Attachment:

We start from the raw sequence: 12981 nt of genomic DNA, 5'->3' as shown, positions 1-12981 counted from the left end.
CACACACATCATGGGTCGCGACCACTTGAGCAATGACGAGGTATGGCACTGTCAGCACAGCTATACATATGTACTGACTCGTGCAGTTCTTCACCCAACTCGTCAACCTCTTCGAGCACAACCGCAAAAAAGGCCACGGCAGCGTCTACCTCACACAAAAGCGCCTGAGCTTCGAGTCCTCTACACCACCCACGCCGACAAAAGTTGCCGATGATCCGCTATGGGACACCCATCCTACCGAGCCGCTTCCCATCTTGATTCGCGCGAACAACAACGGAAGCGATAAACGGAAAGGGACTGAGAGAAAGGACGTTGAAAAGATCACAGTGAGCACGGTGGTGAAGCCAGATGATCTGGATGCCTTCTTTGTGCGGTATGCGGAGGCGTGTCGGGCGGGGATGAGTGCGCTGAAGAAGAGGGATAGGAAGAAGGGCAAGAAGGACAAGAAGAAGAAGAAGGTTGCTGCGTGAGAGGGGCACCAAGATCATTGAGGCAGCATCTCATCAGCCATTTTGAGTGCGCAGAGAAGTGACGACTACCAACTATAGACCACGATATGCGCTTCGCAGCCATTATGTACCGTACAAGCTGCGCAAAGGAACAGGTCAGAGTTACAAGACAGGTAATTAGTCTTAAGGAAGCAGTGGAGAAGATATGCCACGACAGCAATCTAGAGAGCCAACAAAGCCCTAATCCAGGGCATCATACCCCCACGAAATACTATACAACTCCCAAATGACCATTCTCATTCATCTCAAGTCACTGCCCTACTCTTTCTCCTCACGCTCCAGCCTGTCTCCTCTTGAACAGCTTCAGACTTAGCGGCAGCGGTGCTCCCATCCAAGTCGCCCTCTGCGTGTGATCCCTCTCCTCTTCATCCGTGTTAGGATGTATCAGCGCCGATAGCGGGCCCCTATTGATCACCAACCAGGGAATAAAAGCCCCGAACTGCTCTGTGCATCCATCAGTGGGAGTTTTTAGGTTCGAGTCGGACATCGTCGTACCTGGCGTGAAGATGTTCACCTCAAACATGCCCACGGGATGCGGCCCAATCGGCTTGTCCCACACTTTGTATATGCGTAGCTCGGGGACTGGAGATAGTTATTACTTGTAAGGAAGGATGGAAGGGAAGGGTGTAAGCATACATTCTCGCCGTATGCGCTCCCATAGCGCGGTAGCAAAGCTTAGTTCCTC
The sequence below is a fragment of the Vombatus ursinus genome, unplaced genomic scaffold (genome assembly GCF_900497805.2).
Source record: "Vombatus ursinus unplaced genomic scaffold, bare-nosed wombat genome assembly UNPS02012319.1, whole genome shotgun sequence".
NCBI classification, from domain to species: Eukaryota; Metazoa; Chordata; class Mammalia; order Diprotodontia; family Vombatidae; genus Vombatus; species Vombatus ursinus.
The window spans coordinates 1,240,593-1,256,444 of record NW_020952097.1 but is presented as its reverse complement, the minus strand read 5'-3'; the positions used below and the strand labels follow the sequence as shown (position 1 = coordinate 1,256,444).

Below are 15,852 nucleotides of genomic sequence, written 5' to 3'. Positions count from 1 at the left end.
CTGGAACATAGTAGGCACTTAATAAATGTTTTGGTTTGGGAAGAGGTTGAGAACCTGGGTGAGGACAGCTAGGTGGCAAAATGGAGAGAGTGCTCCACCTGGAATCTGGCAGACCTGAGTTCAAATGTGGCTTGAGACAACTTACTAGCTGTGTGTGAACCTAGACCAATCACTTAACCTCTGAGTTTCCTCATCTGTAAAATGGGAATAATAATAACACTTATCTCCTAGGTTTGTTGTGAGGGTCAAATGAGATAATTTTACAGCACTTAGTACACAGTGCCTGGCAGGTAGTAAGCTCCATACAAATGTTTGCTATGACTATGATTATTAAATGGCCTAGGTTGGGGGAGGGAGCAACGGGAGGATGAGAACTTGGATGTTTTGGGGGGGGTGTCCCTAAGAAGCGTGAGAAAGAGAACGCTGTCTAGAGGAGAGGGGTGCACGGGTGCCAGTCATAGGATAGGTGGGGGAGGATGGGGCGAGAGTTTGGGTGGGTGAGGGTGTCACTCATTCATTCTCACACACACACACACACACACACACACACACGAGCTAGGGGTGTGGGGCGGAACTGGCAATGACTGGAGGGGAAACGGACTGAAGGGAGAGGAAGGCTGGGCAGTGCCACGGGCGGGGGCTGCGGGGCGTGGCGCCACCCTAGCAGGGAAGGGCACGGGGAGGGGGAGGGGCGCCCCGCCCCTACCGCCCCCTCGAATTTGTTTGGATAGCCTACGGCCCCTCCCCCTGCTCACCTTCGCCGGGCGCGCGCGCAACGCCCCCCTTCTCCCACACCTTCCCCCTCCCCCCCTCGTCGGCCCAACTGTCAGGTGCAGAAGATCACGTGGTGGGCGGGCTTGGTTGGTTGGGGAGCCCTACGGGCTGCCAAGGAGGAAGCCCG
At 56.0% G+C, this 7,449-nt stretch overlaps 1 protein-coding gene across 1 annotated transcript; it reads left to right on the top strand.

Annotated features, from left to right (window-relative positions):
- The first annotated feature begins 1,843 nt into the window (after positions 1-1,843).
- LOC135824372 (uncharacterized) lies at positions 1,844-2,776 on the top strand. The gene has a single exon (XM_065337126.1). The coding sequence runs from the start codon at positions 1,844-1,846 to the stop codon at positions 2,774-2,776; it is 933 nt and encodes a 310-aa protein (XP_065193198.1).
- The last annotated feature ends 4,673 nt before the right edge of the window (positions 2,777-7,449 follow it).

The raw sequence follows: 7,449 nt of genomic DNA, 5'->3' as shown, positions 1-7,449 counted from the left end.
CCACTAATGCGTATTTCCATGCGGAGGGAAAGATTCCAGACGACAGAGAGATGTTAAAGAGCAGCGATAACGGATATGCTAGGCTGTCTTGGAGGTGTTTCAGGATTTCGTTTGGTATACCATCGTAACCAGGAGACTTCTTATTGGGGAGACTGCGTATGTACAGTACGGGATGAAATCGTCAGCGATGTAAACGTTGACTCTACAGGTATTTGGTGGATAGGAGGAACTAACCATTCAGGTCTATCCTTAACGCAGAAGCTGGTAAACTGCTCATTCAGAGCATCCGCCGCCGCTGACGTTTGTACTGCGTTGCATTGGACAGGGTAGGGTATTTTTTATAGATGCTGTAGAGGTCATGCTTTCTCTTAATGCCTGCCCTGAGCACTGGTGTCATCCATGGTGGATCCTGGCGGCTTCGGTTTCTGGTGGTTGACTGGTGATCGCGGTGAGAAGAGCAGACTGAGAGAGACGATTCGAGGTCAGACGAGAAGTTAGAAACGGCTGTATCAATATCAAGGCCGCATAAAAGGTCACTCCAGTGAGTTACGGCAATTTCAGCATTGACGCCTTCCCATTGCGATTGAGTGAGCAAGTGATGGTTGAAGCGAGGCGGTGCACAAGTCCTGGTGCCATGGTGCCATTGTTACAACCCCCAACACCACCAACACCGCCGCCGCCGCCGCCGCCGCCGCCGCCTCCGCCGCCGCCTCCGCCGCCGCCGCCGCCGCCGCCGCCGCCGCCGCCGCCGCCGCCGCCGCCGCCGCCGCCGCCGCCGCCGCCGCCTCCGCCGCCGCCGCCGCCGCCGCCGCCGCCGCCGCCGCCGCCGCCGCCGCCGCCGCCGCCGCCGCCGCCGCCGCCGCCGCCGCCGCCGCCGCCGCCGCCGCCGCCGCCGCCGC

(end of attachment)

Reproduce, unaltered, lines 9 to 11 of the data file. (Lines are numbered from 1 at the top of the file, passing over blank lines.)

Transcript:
At 56.0% G+C, this 7,449-nt stretch overlaps 1 protein-coding gene across 1 annotated transcript; it reads left to right on the top strand.

Annotated features, from left to right (window-relative positions):
- The first annotated feature begins 1,843 nt into the window (after positions 1-1,843).